Henry Waterfield, (1875), Memorandum on the Census of British India 1871-72, London, Eyre and Spottiswoode, p.17, mention about the “Religious Demography of Punjab in 1871-72” that;
In dealing with the population of the Punjab, it is necessary to take into consideration a third religion, that of the Sikhs, who in this province form an important element, though in the others they are so few as to be merely reckoned among the higher castes of the Hindoos.
In every 100 persons in the Punjab, there are, on an average, 53 Mahomedans, 34 Hindoos, and 6 Sikhs.
Total Population of Punjab = 17,611,498
Buddhists and Jains, 36,190
Christians Others, 22,154
Religion not known, 945,919
Percentage of the Total Population of Punjab.
Religion not known, 5.37%.
As might be expected, the Hindoos are most numerous in the more southern divisions bordering on the North-West Provinces; in Delhi, Hissar, Umballa, and Jullundhur, they comprise 68, 74, 56, and 58% of the people, while in Amritsar they only form 24%., in Mooltan 17, in Lahore 15, in Rawulpindee 10, in the Derajat 11, and in Peshawar not more than 5%.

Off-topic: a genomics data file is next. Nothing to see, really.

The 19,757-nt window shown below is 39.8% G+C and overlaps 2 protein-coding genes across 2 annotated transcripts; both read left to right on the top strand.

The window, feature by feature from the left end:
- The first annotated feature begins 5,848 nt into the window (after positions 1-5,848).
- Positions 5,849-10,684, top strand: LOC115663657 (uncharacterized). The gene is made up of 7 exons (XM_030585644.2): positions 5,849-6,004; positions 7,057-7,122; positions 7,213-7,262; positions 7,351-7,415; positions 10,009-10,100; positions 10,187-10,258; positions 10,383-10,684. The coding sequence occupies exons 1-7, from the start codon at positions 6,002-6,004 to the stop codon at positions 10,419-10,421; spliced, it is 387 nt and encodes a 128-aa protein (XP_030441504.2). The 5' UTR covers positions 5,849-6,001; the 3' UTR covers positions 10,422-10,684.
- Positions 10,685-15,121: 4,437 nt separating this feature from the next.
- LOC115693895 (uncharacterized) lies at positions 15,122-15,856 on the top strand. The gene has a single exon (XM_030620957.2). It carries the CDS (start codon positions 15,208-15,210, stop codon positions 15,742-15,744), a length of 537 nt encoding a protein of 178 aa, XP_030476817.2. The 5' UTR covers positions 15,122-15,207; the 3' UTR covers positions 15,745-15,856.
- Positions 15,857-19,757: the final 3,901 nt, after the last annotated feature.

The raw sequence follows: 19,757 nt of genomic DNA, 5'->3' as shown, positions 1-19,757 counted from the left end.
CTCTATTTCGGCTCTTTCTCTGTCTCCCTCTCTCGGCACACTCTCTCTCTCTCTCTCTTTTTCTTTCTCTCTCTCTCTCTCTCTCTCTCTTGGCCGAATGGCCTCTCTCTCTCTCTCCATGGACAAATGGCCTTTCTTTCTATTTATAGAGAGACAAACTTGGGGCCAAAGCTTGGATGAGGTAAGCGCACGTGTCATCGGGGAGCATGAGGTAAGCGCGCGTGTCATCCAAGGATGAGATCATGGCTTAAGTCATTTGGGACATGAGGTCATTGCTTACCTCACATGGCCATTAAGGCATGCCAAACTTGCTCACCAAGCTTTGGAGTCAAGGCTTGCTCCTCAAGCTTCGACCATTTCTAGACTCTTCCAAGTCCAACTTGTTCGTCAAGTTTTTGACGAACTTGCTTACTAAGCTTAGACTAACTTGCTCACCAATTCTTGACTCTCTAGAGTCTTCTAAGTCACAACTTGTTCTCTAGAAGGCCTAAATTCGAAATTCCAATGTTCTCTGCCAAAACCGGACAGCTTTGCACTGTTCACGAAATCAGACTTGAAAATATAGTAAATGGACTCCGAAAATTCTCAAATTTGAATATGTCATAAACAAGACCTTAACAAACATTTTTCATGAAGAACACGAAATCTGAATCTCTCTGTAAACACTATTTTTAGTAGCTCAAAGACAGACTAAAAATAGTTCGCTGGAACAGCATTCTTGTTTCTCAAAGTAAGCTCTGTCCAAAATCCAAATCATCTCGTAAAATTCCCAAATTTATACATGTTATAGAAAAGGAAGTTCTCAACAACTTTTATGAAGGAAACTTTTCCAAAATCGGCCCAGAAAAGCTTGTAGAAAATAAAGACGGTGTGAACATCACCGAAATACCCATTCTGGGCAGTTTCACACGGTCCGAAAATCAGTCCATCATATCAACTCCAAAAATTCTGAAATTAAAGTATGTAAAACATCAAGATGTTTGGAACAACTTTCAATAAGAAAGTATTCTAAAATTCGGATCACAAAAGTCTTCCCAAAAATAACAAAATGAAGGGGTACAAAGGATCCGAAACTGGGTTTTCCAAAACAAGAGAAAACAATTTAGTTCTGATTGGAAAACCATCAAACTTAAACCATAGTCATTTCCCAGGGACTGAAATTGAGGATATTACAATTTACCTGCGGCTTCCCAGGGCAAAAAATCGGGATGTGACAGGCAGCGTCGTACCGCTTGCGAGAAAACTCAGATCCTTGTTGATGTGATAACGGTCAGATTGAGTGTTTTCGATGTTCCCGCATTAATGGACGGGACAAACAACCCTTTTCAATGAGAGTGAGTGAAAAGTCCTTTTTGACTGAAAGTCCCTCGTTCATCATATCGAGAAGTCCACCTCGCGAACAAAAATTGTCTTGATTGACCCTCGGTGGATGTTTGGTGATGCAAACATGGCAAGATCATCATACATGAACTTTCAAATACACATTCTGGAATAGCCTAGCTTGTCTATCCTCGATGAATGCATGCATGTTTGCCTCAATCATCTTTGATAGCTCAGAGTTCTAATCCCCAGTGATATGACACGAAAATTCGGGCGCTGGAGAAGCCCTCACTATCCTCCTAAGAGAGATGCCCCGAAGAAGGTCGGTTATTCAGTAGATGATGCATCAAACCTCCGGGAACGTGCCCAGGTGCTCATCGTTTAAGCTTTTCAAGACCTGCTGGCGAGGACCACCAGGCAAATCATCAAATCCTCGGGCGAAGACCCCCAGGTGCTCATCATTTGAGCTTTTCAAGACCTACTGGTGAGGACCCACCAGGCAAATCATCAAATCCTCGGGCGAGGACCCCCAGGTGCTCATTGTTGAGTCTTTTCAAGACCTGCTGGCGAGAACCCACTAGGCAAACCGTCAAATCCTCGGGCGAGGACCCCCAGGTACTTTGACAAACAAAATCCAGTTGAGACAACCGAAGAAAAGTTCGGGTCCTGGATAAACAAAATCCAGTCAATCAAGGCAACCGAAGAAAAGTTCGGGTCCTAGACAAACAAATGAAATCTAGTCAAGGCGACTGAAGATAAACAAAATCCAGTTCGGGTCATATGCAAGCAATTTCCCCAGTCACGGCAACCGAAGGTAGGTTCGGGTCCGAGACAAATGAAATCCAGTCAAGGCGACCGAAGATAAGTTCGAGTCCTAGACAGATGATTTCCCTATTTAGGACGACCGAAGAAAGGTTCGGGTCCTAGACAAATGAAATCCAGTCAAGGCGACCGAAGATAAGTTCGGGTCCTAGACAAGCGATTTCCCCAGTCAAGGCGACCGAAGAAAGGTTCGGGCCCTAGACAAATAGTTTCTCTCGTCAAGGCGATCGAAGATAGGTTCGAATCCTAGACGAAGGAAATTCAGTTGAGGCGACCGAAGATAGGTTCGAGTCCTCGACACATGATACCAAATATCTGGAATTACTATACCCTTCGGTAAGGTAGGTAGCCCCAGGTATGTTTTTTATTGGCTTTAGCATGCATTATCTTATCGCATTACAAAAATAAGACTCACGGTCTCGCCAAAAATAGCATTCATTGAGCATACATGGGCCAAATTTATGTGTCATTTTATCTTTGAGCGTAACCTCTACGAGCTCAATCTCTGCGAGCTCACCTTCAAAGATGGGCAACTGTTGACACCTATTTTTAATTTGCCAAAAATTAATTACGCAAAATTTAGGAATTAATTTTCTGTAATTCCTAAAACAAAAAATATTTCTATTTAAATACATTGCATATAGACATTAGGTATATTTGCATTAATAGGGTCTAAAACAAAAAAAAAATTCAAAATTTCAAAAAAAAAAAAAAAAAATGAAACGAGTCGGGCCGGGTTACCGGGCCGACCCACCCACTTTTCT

The returns vary, however, some comprising the sweeper castes among Hindoos, while some, treating them as outcasts, include them in the "other" population.
The Mahomedans muster from 21 to 30%, in the four lower divisions, but in Amritsar, Lahore, and Multan they come up to 51, 57, and 65%.; in Rawulpindee and the Derajat they have 86 and 87, and in Peshawar no less than 93% of the population.
The stronghold of the Sikhs is the country between the rivers Ravi and Sutlej, including the central districts of Lahore where they form 17, Amritsar where they are 13% of the people, Umballa where they amount to 9, and Jullundhur where they are 8%.; in the other districts they range from 3 to 1%.